The stick and carrot policy has long been used and is a debatable approach to motivation in the workplace. Yet, the question remains...does it really work for individuals, as well as a group or a team of workers? Basically this concept is practiced with the intent of changing the behavior of employees in the workplace either by rewarding them or bribing them with incentives such as monetary bonuses or by threatening them and changing their behavior through force and compliance. The stick and carrot policy as a means for motivating workers in any job is a complex theory at best and both has had its merits in work environments around the globe.
The 'stick' or fear aspect in this approach has proved to be an effective motivator especially in times where the unemployment rater is high or there are very few jobs available in the market. Fear of losing one's job for lack of productivity or compliance to rules is an effective motivator enabling a person or group of people to keep their jobs. Using this method of the 'stick' usually produces an instantaneously conformity or compliance, therefore producing immediate results. However, fear has also been known to cause unrest amongst employees causing them to band together and in many cases to rebel and strike. It also can be the cause of stress in the workplace and lead to frequent absences or even prolonged absences which can result in low productivity.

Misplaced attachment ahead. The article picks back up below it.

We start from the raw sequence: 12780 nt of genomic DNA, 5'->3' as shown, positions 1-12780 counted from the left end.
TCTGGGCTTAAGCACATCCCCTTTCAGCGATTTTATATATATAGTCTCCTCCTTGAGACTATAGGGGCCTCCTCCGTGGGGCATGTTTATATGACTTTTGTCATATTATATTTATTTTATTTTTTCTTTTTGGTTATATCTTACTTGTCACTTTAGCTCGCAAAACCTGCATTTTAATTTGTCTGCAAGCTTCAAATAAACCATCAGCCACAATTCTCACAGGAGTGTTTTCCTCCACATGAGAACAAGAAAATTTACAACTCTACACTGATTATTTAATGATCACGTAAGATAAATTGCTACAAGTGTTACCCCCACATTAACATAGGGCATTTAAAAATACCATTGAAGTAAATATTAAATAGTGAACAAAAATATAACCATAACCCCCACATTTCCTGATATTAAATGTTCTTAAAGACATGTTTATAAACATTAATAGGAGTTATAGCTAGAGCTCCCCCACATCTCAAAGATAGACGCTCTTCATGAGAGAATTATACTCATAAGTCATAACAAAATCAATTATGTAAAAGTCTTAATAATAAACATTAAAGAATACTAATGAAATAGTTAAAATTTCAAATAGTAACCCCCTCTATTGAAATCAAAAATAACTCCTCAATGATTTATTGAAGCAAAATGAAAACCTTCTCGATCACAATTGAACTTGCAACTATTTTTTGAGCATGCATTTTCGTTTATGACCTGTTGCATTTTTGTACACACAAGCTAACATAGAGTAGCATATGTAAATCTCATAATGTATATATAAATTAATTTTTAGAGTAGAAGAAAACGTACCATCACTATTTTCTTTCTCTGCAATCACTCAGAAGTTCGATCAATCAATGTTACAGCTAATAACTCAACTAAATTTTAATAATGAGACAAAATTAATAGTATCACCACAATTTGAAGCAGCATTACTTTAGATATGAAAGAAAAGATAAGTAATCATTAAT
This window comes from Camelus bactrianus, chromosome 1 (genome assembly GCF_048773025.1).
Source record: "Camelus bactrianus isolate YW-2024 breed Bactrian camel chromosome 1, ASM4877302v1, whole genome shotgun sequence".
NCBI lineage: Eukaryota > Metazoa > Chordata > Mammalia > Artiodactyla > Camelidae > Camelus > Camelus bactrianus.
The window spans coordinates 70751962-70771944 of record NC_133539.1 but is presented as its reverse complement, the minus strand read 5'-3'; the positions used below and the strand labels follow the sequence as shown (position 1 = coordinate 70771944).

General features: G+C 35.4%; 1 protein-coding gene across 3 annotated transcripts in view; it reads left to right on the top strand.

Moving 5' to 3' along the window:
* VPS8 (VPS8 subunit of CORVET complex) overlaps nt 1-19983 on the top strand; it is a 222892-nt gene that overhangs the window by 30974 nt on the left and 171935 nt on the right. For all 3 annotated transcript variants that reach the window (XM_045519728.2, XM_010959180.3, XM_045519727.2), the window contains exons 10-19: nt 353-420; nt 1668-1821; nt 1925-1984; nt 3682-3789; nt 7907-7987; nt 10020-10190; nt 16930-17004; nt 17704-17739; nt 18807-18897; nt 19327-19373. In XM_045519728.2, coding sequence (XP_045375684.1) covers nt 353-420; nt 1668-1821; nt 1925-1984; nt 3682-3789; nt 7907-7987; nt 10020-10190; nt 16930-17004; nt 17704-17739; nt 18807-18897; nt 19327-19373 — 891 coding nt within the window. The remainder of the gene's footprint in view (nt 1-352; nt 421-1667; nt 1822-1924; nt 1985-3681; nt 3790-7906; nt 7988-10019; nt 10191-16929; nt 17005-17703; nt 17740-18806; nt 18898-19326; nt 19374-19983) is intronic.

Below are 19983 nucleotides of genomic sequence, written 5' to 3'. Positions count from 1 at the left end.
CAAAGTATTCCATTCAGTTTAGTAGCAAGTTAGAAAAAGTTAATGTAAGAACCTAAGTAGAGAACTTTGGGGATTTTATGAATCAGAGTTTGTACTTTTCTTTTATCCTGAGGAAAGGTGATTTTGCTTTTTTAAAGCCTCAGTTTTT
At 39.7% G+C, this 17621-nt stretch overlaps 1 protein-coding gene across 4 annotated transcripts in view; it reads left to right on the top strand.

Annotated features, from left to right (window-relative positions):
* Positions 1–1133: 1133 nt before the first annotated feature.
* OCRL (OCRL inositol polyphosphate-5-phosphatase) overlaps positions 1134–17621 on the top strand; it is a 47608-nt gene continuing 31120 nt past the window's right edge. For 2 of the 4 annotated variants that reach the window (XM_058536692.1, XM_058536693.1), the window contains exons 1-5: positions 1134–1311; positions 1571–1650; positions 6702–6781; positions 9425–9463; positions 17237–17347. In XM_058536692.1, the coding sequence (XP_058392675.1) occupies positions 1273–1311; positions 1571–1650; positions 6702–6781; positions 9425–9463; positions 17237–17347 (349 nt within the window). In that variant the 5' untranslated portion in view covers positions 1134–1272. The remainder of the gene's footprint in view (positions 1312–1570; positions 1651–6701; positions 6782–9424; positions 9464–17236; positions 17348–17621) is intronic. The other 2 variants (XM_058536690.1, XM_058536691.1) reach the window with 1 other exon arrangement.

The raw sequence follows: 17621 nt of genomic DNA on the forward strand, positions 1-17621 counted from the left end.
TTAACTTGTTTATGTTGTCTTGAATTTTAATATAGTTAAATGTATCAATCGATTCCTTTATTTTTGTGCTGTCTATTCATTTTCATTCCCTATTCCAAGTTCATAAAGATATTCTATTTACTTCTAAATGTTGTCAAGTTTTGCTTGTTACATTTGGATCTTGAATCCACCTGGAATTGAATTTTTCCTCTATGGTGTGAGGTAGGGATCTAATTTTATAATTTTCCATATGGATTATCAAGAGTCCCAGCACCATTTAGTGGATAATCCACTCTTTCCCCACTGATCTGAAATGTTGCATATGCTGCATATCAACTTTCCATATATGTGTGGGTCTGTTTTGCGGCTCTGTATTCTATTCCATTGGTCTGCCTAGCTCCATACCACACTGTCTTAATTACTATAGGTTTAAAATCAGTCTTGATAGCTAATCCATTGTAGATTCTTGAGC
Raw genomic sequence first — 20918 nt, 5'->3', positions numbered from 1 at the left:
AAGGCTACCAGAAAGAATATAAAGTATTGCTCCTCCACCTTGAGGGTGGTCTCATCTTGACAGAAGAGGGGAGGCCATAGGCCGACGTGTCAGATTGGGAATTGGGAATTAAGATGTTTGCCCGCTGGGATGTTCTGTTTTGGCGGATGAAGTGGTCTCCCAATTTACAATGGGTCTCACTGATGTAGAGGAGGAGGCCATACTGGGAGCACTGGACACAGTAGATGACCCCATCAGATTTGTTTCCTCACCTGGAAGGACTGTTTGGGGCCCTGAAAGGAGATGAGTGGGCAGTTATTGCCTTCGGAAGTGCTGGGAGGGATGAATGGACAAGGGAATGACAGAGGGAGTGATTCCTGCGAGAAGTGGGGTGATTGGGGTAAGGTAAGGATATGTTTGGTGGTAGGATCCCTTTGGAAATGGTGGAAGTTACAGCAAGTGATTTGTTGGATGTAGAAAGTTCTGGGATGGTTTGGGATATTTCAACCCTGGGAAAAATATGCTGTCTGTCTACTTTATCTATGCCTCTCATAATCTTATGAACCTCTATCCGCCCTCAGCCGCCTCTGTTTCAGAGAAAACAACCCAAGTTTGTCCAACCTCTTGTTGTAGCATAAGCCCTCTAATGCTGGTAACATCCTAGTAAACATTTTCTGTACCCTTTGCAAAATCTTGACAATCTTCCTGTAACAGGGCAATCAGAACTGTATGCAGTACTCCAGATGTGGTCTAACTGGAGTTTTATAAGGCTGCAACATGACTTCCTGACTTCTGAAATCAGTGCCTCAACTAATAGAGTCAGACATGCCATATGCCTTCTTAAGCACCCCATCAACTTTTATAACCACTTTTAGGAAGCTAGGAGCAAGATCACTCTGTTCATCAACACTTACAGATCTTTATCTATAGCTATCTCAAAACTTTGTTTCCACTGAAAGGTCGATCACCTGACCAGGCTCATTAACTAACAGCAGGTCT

The 'carrot' approach on the other hand, sometimes brings much more desired results. When incentives are offered people are more apt to contribute and become more productive if they know they will be rewarded for their efforts. However, this method of 'dangling a carrot' in front of a worker will only be effective if the incentive is attractive enough and if all working conditions make it possible to achieve the goal of attaining said incentives. The incentives also have to be recurrent and attractive enough for employees to continue with this approach, otherwise they will be discouraged or become uninterested and this approach will no longer be effective because they will always feel like they are 'chasing the carrot'.
Of course, every organization and manger must possess the skills to motivate employees so that they are happy, productive, and easier to manage-especially as a group. So does the stick and carrot policy work? I suppose the answer lies somewhere in between- perhaps by subtly blending both methods. Although experience tells us that just giving a simple word of praise to a worker and treating them with respect can mean more than any incentive or threat, because... after all, doesn't everyone just want to be recognized and validated every once in a while for doing their job, and for doing it well?